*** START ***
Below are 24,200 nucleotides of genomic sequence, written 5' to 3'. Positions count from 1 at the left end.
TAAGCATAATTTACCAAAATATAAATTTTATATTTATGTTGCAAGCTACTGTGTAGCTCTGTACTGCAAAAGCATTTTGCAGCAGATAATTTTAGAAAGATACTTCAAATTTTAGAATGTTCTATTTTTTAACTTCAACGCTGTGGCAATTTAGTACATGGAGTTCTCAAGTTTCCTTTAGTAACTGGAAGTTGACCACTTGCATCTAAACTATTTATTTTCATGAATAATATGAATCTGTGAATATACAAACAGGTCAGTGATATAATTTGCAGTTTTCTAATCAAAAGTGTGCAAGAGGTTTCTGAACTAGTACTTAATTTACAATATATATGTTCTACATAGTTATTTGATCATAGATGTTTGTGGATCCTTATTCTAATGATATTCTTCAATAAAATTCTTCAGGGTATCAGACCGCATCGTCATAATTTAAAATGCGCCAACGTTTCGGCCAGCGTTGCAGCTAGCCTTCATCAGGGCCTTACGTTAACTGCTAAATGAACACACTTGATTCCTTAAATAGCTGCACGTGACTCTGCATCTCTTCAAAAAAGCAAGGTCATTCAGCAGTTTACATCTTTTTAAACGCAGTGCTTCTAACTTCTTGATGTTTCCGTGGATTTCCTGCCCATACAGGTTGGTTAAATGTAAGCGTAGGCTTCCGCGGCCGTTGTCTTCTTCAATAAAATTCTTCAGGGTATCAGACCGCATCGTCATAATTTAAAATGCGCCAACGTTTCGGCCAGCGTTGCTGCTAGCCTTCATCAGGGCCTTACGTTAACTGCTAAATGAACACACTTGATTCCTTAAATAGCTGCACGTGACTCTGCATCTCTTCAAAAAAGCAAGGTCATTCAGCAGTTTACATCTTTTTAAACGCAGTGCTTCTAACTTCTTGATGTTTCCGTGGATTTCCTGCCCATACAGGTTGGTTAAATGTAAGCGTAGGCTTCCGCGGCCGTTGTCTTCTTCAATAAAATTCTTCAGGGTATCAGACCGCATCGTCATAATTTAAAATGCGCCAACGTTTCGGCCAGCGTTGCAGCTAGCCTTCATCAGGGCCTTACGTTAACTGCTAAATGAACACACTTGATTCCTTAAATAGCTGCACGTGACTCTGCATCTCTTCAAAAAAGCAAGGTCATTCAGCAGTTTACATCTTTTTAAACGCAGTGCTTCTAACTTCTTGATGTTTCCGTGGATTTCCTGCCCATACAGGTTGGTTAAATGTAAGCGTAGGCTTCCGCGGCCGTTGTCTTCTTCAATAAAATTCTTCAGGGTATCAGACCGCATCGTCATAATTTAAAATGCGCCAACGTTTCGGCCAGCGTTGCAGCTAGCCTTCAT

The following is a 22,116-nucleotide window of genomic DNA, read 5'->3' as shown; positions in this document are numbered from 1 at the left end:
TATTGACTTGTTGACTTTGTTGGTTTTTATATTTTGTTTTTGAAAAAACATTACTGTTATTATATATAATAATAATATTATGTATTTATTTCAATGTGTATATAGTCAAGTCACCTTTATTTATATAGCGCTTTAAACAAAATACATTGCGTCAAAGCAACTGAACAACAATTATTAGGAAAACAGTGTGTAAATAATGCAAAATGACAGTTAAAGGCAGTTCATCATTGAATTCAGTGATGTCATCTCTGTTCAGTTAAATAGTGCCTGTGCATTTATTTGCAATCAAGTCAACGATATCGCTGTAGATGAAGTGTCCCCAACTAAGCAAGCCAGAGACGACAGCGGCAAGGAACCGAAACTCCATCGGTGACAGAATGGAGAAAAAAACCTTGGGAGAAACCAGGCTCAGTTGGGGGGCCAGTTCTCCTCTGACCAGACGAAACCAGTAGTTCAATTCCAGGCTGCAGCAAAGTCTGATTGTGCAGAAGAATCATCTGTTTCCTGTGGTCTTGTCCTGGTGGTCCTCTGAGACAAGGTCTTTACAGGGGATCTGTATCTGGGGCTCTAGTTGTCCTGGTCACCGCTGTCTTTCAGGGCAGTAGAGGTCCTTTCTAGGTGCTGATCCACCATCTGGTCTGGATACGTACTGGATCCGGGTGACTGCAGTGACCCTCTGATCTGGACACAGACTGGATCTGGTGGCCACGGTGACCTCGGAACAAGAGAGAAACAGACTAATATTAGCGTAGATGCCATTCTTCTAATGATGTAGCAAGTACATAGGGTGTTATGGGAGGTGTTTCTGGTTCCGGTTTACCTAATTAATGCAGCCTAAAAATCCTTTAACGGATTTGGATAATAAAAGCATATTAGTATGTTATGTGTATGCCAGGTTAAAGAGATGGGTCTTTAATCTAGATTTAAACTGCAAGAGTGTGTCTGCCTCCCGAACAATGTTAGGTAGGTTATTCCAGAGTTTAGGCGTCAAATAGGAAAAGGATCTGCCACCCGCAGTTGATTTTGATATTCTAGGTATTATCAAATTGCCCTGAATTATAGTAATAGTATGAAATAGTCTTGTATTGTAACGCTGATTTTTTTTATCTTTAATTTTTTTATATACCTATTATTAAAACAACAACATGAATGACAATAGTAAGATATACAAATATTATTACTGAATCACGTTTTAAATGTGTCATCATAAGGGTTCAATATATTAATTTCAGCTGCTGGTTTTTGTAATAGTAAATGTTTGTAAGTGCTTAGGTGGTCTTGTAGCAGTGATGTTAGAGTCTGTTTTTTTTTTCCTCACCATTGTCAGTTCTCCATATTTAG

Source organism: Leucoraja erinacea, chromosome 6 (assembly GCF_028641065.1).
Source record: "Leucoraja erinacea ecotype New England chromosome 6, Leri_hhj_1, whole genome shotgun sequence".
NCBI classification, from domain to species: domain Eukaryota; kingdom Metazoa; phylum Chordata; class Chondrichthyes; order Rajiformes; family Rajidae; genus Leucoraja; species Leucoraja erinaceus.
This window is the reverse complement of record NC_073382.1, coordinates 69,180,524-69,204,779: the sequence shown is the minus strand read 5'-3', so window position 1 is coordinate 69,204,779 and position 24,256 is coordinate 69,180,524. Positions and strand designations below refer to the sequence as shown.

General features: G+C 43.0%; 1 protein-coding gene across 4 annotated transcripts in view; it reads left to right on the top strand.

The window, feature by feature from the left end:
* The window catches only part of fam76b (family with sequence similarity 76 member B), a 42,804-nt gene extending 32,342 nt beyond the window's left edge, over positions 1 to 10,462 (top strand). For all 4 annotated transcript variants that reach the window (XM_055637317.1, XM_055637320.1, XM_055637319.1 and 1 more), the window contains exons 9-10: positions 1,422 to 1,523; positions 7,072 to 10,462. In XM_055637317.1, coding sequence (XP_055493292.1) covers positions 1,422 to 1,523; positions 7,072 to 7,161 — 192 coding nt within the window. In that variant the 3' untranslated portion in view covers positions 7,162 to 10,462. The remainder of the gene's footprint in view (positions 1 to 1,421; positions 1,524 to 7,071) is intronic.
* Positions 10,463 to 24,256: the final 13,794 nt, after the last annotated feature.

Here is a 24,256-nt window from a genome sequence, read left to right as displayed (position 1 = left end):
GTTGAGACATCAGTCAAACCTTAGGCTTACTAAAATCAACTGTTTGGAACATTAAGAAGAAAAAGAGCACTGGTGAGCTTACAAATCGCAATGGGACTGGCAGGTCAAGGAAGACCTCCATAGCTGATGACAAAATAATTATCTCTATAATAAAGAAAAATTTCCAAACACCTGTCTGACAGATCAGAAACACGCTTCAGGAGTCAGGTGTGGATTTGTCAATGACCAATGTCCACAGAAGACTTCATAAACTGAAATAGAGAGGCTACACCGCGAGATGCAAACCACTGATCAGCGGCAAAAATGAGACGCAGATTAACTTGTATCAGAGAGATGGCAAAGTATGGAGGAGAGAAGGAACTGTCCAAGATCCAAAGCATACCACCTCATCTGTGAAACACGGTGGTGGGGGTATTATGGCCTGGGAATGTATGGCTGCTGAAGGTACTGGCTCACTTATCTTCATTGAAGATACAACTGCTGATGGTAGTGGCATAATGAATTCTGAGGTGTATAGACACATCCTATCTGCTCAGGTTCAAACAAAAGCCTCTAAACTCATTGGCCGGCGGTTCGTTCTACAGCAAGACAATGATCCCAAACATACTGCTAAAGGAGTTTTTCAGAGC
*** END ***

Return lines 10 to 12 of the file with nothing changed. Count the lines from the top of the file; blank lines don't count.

The window, feature by feature from the left end:
* The window catches only part of fam76b (family with sequence similarity 76 member B), a 42,804-nt gene extending 32,342 nt beyond the window's left edge, over positions 1 to 10,462 (top strand). For all 4 annotated transcript variants that reach the window (XM_055637317.1, XM_055637320.1, XM_055637319.1 and 1 more), the window contains exons 9-10: positions 1,422 to 1,523; positions 7,072 to 10,462. In XM_055637317.1, coding sequence (XP_055493292.1) covers positions 1,422 to 1,523; positions 7,072 to 7,161 — 192 coding nt within the window. In that variant the 3' untranslated portion in view covers positions 7,162 to 10,462. The remainder of the gene's footprint in view (positions 1 to 1,421; positions 1,524 to 7,071) is intronic.
* Positions 10,463 to 24,256: the final 13,794 nt, after the last annotated feature.